Frank Reintroduces Watered-Down Bill

12 September 2008

Once again, Barney Frank, chairman of the House Committee on Financial Services, is attempting to clarify the United States government's definition of unlawful Internet gambling.

Yesterday, the Massachusetts Democrat introduced a new version of the Payments System Protection Act. The bill, HR 6870, calls for the Treasury Department and the Federal Reserve Board, in consultation with the attorney general, to devise a formal process for defining what types of Internet gambling are unlawful -- this in an attempt to spur further clarification of the Unlawful Internet Gambling Enforcement Act of 2006, or UIGEA.

This new bill is similar to another bill Mr. Frank introduced earlier in the year, which was voted down by a narrow margin in June.

“This obviously has been a goal of Mr. Frank’s for a very long time,” Steven W. Adamske, a spokesperson for Mr. Frank, told IGamingNews by telephone today. “We think we have an unworkable law -- a law that’s very, very difficult to implement. We came up a little bit short a couple months ago. We think we have fixed some of those issues, and we’re going to try again.”

The financial services committee has scheduled a full committee markup on the bill for Tuesday, Sept. 16, and Mr. Adamske said it was not unusual for a bill to move forward this quickly.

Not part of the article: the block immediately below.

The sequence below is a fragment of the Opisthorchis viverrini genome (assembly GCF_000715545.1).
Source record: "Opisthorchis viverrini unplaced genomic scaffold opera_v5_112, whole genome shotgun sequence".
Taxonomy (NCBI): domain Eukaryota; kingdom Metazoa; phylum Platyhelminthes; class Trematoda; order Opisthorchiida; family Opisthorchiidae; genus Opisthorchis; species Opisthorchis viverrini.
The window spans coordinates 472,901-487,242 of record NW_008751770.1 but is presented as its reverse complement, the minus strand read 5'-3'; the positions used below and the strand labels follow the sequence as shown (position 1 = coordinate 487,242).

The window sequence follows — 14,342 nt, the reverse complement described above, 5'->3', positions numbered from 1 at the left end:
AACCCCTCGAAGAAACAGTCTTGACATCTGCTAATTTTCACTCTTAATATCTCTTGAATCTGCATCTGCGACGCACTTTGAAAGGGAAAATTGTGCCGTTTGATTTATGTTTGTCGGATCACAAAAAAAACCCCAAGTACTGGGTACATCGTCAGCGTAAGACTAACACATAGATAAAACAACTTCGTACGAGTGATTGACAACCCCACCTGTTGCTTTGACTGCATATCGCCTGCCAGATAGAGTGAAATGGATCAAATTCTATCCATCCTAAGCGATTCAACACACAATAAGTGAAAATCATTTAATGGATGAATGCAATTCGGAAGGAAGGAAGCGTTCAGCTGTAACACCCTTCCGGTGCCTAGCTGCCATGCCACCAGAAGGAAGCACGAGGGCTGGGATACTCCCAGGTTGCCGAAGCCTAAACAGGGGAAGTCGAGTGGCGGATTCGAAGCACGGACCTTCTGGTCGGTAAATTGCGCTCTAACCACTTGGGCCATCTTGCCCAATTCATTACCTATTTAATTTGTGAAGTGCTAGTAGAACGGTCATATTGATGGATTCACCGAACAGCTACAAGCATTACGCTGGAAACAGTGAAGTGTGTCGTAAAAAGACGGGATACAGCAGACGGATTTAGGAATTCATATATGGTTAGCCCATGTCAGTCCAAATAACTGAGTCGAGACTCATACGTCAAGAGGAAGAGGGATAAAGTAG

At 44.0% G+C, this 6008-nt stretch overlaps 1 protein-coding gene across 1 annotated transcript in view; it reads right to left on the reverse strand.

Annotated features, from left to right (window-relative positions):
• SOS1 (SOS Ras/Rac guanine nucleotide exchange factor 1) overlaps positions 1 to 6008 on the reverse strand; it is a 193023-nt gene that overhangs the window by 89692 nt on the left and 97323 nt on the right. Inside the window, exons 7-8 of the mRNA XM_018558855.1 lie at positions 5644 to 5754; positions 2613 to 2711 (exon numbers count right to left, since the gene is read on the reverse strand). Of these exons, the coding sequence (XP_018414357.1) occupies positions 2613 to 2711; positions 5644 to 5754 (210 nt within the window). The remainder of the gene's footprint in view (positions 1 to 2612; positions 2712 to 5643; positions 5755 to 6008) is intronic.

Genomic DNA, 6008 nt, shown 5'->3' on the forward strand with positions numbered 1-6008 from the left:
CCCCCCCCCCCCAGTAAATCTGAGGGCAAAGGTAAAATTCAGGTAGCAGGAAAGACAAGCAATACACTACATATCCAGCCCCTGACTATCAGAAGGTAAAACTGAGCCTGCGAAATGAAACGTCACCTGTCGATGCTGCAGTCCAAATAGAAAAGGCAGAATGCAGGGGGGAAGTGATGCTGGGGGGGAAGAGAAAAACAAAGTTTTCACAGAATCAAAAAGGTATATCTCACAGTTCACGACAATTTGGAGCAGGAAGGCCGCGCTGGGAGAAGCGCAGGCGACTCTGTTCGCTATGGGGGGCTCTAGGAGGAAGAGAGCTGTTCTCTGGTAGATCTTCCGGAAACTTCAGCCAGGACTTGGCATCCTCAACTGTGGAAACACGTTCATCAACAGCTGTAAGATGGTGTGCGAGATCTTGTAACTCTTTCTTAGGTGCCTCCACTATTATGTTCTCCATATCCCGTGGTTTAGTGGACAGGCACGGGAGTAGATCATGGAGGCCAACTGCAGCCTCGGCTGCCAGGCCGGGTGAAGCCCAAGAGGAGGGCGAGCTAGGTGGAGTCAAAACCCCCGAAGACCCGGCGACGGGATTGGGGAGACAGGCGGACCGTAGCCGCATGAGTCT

“We are also coming to the last few days of the session here, so we want to make sure we have completed our work as best we can,” he added.

To elaborate further on the proposed legislation, IGN spoke with Dan Walsh, director of governmental affairs at Washington, D.C.-based lobbying firm Greenberg Traurig.

“The new bill basically allows the proposed rule to take effect immediately with respect to sports betting, which is the one form of Internet gaming for which there is settled federal case law,” Mr. Walsh said by telephone. “There’s not a lot of room to be confused about the legality. Banks have a case to make that they don’t know what they should and shouldn’t block with respect to certain other things.”

Mr. Walsh said that since sports betting is illegal in a bricks-and-mortar world and that the federal Wire Wager Act of 1961 can be applied clearly, the proposed rule could take effect in respect to sports betting -- but on other instances an administrative law judge would need to clarify to what else it should apply.

“It’s a reasonably straightforward bill,” Mr. Walsh added. “I think the hope would be for at least those Republicans, though they voted No last time, and as much as this is sort of a watered-down version of what they asked for before, that they would be in a position to vote Yes. I think there’s a hope that this could clear the committee.”




Jeanette Kozlowski is a staff writer for IGamingNews and manager of Clarion Gaming's Gaming Industry Media portal. She lives in Kirkwood, Mo.